Fascinating list from Kieth Huston at (or should I say @?) Time magazine concerning the above, a short history of six of the symbols now very commonly used in Twitter and around the web…and how they came to be:
Not to sound too terribly nerdy, but I especially enjoyed item number 4, the slash (or / ) and what its significance is.
No, I’m not kidding.
If you’re too lazy to click on the link above, here’s the bit I found so intriguing:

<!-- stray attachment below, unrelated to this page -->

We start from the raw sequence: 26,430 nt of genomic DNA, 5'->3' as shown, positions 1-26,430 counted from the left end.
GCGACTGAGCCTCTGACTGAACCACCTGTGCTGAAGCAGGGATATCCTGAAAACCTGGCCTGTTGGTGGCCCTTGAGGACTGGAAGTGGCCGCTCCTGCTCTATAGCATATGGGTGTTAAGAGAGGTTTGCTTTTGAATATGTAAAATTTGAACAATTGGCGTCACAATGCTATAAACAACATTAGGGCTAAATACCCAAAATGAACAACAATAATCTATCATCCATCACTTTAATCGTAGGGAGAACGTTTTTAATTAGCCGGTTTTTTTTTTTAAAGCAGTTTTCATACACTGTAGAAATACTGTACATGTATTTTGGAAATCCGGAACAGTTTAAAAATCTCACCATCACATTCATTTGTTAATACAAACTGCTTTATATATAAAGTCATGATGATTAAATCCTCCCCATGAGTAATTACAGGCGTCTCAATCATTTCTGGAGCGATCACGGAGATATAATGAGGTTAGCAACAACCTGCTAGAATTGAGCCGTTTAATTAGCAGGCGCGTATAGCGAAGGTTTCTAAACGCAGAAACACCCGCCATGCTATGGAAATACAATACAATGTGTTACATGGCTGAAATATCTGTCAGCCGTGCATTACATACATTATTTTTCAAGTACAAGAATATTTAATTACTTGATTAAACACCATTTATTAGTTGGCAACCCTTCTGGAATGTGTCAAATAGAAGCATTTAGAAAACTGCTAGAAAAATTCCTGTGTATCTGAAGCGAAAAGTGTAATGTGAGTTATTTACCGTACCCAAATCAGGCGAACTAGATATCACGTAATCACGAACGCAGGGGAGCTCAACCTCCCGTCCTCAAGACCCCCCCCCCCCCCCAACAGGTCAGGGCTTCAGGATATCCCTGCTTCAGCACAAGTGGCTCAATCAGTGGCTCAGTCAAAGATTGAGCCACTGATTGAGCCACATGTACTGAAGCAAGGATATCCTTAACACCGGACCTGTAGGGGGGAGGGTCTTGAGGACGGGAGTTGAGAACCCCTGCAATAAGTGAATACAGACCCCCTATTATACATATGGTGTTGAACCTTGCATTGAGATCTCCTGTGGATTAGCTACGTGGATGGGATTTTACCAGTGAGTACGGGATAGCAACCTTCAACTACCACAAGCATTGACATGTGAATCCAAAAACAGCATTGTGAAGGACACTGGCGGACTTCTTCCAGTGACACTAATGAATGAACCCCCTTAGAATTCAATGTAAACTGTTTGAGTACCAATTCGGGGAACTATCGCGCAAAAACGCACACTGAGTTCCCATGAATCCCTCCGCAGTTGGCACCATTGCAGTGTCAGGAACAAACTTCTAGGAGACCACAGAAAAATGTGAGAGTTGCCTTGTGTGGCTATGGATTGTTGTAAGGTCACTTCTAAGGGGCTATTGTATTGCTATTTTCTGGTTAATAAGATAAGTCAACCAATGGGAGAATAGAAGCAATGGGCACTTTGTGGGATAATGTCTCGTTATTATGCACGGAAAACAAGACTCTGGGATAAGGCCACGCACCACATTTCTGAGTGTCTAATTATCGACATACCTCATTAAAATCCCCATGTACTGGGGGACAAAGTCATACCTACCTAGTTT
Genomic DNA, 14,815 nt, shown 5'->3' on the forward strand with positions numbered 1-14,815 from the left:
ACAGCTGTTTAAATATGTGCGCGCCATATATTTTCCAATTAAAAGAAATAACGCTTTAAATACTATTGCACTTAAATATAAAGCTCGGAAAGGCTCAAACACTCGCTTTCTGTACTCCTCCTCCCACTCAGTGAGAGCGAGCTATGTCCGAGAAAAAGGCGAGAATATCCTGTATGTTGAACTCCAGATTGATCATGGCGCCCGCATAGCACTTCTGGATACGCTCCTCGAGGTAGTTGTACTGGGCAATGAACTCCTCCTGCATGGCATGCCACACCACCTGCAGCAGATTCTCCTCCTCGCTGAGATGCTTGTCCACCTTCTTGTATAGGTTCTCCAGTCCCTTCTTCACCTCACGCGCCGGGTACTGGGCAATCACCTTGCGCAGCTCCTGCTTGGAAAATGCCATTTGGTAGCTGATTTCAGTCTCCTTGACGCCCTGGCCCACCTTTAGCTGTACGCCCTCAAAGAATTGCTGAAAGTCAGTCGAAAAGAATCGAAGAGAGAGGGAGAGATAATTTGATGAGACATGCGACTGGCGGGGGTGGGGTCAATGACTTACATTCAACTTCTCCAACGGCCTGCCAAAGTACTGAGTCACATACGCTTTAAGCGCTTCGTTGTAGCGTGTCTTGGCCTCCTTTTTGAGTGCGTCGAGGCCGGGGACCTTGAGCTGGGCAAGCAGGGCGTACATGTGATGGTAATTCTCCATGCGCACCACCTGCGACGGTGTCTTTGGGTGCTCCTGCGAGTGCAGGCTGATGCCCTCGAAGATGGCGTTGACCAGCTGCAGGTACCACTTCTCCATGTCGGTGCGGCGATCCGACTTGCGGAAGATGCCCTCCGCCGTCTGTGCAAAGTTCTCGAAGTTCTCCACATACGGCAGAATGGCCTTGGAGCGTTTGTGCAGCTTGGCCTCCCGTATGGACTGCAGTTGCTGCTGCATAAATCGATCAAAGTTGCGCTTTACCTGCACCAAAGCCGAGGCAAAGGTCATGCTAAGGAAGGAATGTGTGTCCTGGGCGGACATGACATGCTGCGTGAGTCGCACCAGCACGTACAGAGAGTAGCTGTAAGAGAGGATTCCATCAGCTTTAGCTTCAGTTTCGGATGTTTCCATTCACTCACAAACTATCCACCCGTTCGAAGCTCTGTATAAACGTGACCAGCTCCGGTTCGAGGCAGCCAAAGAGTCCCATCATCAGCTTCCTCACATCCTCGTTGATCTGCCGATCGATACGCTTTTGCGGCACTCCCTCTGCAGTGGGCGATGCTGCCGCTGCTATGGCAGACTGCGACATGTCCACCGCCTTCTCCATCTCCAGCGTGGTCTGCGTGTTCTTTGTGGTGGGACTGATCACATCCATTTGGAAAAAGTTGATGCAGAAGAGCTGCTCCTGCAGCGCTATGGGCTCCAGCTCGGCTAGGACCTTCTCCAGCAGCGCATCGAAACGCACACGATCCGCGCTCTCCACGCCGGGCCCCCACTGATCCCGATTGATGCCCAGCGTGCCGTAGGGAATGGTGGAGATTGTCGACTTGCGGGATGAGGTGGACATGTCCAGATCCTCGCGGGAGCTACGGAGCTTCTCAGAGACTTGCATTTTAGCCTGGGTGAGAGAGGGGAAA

In 1996, when Tim Berners-Lee was laying down the ground rules for his new computer network, he declared that website addresses should begin after a double slash, thus: “http://”. He explained that the double slash represented a sort of “root” for all addresses; google.com and time.com are top-level children of that root address, with other levels below them separated by single slashes (“http://time.com/us”). Taking his concept one step further, Berners-Lee gave the example of an imagined interplanetary telephone network—if all Earthly telephone numbers began with a double slash, he said, interplanetary numbers would begin with a triple slash, with the dialing code for Earth or Mars placed between “///” and “//”.